Guidelines released in August required states to use teacher-evaluation data, starting in October, 2015, to see that “poor and minority students are not taught by ineffective teachers at a higher rate than their peers,” writes Michele McNeil. The Education Department will drop that rule.
Civil rights groups have fought for better teachers in high-poverty schools. Teachers’ unions have opposed the use of evaluation data to rate teachers.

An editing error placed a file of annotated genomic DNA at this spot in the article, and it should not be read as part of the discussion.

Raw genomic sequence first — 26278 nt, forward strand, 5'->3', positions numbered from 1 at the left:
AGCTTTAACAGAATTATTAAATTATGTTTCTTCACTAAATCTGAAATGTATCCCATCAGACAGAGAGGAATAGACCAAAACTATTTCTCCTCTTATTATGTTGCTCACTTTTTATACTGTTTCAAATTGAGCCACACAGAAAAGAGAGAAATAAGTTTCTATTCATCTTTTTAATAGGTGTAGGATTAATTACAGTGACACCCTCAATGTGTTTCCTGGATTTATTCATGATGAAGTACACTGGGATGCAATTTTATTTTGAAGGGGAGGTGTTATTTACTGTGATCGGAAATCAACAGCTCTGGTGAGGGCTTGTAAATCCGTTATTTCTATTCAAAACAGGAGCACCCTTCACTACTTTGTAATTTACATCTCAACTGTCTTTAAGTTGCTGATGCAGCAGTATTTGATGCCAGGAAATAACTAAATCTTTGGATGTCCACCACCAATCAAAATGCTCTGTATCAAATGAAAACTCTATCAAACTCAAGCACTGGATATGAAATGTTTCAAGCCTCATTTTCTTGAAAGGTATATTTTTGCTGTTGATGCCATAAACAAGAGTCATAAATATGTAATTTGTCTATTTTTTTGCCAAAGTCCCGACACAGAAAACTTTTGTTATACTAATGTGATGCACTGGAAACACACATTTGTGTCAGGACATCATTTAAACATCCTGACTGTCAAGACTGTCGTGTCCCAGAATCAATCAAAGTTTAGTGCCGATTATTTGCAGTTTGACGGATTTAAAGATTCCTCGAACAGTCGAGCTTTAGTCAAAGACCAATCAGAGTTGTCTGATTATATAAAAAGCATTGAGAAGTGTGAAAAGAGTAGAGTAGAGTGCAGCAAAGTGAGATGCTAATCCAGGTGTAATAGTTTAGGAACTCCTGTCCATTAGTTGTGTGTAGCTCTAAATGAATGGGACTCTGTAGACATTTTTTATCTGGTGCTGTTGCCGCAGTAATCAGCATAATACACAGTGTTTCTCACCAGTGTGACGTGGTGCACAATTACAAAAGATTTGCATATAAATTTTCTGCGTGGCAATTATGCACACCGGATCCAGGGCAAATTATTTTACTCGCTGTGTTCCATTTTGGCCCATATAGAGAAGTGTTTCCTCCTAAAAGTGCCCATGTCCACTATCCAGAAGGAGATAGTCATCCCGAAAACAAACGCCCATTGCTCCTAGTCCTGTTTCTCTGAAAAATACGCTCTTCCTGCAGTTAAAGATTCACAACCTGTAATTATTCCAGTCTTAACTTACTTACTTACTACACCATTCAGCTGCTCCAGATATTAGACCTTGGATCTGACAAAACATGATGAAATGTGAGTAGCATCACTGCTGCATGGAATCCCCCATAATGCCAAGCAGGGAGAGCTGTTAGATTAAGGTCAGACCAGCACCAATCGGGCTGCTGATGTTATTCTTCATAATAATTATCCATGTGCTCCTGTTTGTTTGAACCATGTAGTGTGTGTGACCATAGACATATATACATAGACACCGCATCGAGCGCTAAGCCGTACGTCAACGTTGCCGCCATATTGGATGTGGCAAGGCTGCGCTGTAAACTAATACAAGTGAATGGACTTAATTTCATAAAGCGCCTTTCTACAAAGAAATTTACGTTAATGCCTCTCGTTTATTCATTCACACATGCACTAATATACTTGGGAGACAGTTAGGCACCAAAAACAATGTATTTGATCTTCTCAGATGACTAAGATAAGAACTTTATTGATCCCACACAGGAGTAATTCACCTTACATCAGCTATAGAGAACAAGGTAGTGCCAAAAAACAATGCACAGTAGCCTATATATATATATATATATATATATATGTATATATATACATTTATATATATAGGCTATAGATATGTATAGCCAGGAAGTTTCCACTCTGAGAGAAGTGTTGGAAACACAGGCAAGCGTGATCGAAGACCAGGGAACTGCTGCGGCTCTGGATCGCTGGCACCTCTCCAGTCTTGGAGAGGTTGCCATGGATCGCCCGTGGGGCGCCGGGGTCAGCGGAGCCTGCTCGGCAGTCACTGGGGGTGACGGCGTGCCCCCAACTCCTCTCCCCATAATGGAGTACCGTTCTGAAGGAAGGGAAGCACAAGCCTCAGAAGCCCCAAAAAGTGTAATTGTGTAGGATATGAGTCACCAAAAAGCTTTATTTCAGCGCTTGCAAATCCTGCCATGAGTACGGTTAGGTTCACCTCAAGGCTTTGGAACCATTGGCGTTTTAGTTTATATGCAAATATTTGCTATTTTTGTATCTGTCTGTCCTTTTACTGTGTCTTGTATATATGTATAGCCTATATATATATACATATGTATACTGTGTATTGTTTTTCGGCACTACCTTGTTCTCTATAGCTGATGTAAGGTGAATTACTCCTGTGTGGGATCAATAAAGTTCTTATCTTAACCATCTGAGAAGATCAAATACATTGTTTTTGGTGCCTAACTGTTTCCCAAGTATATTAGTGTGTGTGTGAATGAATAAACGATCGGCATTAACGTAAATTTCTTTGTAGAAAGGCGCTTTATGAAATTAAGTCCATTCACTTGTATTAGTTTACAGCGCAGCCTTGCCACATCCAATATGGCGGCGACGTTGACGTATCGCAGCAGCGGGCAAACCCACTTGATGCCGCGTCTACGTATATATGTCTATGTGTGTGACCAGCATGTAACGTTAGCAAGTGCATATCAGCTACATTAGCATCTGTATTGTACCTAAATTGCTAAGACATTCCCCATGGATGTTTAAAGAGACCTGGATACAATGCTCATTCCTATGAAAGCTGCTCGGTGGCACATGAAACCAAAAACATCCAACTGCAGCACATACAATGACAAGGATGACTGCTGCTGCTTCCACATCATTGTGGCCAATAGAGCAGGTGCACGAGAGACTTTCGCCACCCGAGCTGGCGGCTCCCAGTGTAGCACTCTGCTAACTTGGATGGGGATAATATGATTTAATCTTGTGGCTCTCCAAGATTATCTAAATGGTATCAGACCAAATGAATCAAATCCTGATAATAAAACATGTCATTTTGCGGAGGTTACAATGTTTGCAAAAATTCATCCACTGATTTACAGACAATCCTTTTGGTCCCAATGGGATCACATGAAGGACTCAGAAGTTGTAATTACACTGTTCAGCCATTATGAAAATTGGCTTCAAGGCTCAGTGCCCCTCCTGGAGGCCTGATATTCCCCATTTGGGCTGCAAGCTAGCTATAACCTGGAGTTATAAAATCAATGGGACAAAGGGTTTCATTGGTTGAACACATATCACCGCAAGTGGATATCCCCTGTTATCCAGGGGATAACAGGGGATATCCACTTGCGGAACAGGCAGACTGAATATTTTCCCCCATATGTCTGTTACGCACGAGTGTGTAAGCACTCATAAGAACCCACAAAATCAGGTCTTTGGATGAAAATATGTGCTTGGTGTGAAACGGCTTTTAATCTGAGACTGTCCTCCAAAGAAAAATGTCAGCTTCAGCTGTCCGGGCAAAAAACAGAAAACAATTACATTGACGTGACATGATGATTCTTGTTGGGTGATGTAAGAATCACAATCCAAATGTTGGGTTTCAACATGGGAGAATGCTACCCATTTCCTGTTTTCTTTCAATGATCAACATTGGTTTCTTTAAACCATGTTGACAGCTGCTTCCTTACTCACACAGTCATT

The timing is bad, writes Stephen Sawchuk on Teacher Beat. Two recent students show that “disadvantaged students tend to get weaker instruction and also that it’s really difficult to encourage the best teachers to transfer to low-performing schools.”
The Education Department claims it will deal with the issue next year by putting “teeth” into NCLB. But the law deals only with “inexperienced, unqualified or out-of-field teachers,” notes Sawchuk. “The effectiveness language came later and only applied to stimulus funds.”